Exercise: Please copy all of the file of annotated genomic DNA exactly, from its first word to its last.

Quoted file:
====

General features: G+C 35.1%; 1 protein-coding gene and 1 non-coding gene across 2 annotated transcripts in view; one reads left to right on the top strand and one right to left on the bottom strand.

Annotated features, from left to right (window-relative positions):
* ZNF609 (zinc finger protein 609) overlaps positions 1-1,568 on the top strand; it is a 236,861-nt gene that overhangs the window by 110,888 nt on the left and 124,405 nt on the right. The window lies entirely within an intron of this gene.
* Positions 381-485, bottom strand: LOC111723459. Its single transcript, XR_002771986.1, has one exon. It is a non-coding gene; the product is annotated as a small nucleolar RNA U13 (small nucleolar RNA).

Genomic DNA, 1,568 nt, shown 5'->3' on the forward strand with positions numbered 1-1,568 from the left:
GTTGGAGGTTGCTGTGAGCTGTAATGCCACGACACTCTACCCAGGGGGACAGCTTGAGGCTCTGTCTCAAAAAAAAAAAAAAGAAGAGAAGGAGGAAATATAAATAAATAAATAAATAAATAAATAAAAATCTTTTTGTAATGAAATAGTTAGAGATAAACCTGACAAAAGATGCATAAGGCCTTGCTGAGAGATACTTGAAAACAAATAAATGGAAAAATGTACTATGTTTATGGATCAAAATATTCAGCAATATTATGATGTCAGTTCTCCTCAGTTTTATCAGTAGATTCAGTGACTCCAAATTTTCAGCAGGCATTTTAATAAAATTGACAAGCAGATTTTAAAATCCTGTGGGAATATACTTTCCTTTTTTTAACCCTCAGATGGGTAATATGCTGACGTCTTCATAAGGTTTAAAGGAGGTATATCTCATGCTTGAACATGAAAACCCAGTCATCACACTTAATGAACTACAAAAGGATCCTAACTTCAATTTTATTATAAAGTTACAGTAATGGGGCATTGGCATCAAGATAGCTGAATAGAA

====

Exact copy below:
General features: G+C 35.1%; 1 protein-coding gene and 1 non-coding gene across 2 annotated transcripts in view; one reads left to right on the top strand and one right to left on the bottom strand.

Annotated features, from left to right (window-relative positions):
* ZNF609 (zinc finger protein 609) overlaps positions 1-1,568 on the top strand; it is a 236,861-nt gene that overhangs the window by 110,888 nt on the left and 124,405 nt on the right. The window lies entirely within an intron of this gene.
* Positions 381-485, bottom strand: LOC111723459. Its single transcript, XR_002771986.1, has one exon. It is a non-coding gene; the product is annotated as a small nucleolar RNA U13 (small nucleolar RNA).

Genomic DNA, 1,568 nt, shown 5'->3' on the forward strand with positions numbered 1-1,568 from the left:
GTTGGAGGTTGCTGTGAGCTGTAATGCCACGACACTCTACCCAGGGGGACAGCTTGAGGCTCTGTCTCAAAAAAAAAAAAAAGAAGAGAAGGAGGAAATATAAATAAATAAATAAATAAATAAATAAAAATCTTTTTGTAATGAAATAGTTAGAGATAAACCTGACAAAAGATGCATAAGGCCTTGCTGAGAGATACTTGAAAACAAATAAATGGAAAAATGTACTATGTTTATGGATCAAAATATTCAGCAATATTATGATGTCAGTTCTCCTCAGTTTTATCAGTAGATTCAGTGACTCCAAATTTTCAGCAGGCATTTTAATAAAATTGACAAGCAGATTTTAAAATCCTGTGGGAATATACTTTCCTTTTTTTAACCCTCAGATGGGTAATATGCTGACGTCTTCATAAGGTTTAAAGGAGGTATATCTCATGCTTGAACATGAAAACCCAGTCATCACACTTAATGAACTACAAAAGGATCCTAACTTCAATTTTATTATAAAGTTACAGTAATGGGGCATTGGCATCAAGATAGCTGAATAGAA